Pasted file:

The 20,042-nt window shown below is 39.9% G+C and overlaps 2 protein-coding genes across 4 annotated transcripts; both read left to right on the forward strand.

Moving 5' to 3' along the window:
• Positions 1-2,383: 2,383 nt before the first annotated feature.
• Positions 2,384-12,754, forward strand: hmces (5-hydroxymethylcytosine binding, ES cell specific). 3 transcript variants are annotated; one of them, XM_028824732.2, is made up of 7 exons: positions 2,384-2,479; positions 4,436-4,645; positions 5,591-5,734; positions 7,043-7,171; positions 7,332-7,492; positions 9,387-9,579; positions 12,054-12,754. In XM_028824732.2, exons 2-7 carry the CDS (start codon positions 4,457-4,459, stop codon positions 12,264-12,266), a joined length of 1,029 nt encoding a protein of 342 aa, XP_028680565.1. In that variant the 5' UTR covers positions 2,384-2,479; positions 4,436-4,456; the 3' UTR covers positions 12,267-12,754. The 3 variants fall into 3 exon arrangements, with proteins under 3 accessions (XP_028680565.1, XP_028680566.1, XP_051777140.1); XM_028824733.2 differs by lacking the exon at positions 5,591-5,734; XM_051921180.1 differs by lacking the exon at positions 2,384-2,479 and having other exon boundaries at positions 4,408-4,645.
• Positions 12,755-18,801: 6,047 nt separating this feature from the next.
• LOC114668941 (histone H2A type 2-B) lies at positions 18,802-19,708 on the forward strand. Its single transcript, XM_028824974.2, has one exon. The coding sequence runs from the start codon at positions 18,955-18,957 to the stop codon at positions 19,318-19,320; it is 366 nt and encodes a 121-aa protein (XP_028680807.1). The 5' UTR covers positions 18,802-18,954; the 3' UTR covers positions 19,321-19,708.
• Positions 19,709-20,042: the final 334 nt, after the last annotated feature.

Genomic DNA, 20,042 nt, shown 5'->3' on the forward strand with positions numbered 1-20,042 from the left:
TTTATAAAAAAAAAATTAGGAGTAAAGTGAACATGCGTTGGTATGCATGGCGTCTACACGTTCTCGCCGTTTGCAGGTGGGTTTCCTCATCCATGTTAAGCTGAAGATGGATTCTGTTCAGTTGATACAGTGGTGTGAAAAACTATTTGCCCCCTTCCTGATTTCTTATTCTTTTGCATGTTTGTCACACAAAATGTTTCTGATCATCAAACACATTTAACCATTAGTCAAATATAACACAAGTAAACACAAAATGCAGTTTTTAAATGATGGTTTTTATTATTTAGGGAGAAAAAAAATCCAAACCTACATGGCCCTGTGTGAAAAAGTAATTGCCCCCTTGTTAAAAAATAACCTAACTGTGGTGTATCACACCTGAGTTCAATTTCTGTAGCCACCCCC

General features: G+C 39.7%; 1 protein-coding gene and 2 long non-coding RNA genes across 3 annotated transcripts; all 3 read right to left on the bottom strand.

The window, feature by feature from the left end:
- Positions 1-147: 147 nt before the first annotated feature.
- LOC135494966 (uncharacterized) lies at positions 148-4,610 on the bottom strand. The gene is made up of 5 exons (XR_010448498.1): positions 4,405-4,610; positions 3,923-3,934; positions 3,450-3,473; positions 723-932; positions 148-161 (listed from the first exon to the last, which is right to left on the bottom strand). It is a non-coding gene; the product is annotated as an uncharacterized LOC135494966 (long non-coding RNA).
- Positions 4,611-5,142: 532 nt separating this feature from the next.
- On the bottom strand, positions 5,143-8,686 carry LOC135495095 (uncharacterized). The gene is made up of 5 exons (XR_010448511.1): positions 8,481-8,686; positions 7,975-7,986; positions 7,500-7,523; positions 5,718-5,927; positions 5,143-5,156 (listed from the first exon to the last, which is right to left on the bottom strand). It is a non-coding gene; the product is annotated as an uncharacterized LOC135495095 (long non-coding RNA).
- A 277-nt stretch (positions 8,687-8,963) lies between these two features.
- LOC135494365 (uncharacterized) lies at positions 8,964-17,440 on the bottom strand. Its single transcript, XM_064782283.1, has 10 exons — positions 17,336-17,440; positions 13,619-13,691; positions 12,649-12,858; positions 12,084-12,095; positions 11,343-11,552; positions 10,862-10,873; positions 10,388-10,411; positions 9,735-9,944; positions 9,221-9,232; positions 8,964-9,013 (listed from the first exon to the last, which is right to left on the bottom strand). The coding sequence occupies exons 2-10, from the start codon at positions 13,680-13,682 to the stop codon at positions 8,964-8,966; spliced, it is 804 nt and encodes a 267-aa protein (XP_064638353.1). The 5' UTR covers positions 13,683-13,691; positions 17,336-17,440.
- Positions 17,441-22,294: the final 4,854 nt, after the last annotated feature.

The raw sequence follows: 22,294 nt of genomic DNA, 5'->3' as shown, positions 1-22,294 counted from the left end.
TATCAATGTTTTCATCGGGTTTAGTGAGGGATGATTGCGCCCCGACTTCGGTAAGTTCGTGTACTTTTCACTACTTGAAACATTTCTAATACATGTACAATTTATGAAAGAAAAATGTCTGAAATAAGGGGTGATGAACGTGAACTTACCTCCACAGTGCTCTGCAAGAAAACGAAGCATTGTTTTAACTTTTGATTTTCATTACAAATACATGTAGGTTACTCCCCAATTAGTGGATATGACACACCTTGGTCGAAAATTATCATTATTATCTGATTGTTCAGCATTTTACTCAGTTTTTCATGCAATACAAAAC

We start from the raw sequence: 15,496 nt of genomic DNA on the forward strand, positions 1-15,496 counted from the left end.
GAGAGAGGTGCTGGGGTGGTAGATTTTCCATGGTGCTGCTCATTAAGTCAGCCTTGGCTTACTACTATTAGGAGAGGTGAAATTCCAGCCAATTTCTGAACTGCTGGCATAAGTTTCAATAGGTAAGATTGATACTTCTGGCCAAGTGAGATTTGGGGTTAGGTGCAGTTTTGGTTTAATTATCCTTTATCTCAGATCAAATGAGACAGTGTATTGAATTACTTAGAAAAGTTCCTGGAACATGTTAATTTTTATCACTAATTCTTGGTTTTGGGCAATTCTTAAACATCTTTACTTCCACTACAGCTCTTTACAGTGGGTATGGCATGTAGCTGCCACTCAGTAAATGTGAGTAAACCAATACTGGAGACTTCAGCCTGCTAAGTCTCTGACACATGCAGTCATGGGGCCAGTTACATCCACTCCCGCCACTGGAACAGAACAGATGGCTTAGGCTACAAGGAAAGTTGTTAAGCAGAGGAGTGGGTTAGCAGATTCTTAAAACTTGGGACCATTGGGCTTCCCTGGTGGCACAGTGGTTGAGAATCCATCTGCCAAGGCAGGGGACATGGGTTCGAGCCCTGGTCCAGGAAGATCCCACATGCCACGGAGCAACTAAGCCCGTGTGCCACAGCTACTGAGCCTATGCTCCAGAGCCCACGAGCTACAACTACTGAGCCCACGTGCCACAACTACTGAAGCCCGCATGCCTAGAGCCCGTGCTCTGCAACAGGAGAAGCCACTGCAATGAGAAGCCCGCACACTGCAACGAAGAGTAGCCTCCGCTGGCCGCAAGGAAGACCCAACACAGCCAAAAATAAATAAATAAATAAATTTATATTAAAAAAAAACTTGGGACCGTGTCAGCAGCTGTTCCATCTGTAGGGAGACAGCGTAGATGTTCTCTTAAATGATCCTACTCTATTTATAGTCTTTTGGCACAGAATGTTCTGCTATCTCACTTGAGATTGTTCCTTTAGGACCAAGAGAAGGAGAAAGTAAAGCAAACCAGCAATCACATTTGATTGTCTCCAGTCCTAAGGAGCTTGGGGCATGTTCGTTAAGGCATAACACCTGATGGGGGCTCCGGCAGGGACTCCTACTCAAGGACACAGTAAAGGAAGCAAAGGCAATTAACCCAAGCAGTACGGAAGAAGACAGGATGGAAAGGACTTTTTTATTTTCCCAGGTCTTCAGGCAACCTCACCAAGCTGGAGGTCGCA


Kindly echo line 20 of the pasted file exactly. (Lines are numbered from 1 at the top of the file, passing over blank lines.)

TATCAATGTTTTCATCGGGTTTAGTGAGGGATGATTGCGCCCCGACTTCGGTAAGTTCGTGTACTTTTCACTACTTGAAACATTTCTAATACATGTACAATTTATGAAAGAAAAATGTCTGAAATAAGGGGTGATGAACGTGAACTTACCTCCACAGTGCTCTGCAAGAAAACGAAGCATTGTTTTAACTTTTGATTTTCATTACAAATACATGTAGGTTACTCCCCAATTAGTGGATATGACACACCTTGGTCGAAAATTATCATTATTATCTGATTGTTCAGCATTTTACTCAGTTTTTCATGCAATACAAAAC